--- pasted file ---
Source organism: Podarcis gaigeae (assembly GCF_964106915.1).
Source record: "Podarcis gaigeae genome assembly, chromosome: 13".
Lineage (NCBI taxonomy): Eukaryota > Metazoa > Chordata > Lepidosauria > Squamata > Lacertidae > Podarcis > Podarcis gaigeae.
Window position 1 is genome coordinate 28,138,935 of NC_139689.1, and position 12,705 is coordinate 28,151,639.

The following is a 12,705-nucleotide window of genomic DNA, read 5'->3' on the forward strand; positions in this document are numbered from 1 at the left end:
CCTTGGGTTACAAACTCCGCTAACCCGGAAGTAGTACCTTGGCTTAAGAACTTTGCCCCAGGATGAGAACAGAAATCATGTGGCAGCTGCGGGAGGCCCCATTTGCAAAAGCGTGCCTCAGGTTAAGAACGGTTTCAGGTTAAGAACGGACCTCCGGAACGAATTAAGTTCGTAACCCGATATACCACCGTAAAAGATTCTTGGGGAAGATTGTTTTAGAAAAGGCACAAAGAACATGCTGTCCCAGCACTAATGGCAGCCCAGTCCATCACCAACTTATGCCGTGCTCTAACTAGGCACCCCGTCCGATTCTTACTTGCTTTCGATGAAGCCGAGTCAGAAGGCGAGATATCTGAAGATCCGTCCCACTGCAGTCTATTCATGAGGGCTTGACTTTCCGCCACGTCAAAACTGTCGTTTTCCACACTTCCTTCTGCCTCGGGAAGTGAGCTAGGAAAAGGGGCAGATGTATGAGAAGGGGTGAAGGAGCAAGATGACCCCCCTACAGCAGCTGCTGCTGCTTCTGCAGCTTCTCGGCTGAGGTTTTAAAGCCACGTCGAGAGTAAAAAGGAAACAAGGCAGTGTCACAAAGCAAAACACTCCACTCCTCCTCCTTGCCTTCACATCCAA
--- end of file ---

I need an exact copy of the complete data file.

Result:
Source organism: Podarcis gaigeae (assembly GCF_964106915.1).
Source record: "Podarcis gaigeae genome assembly, chromosome: 13".
Lineage (NCBI taxonomy): Eukaryota > Metazoa > Chordata > Lepidosauria > Squamata > Lacertidae > Podarcis > Podarcis gaigeae.
Window position 1 is genome coordinate 28,138,935 of NC_139689.1, and position 12,705 is coordinate 28,151,639.

The following is a 12,705-nucleotide window of genomic DNA, read 5'->3' on the forward strand; positions in this document are numbered from 1 at the left end:
CCTTGGGTTACAAACTCCGCTAACCCGGAAGTAGTACCTTGGCTTAAGAACTTTGCCCCAGGATGAGAACAGAAATCATGTGGCAGCTGCGGGAGGCCCCATTTGCAAAAGCGTGCCTCAGGTTAAGAACGGTTTCAGGTTAAGAACGGACCTCCGGAACGAATTAAGTTCGTAACCCGATATACCACCGTAAAAGATTCTTGGGGAAGATTGTTTTAGAAAAGGCACAAAGAACATGCTGTCCCAGCACTAATGGCAGCCCAGTCCATCACCAACTTATGCCGTGCTCTAACTAGGCACCCCGTCCGATTCTTACTTGCTTTCGATGAAGCCGAGTCAGAAGGCGAGATATCTGAAGATCCGTCCCACTGCAGTCTATTCATGAGGGCTTGACTTTCCGCCACGTCAAAACTGTCGTTTTCCACACTTCCTTCTGCCTCGGGAAGTGAGCTAGGAAAAGGGGCAGATGTATGAGAAGGGGTGAAGGAGCAAGATGACCCCCCTACAGCAGCTGCTGCTGCTTCTGCAGCTTCTCGGCTGAGGTTTTAAAGCCACGTCGAGAGTAAAAAGGAAACAAGGCAGTGTCACAAAGCAAAACACTCCACTCCTCCTCCTTGCCTTCACATCCAA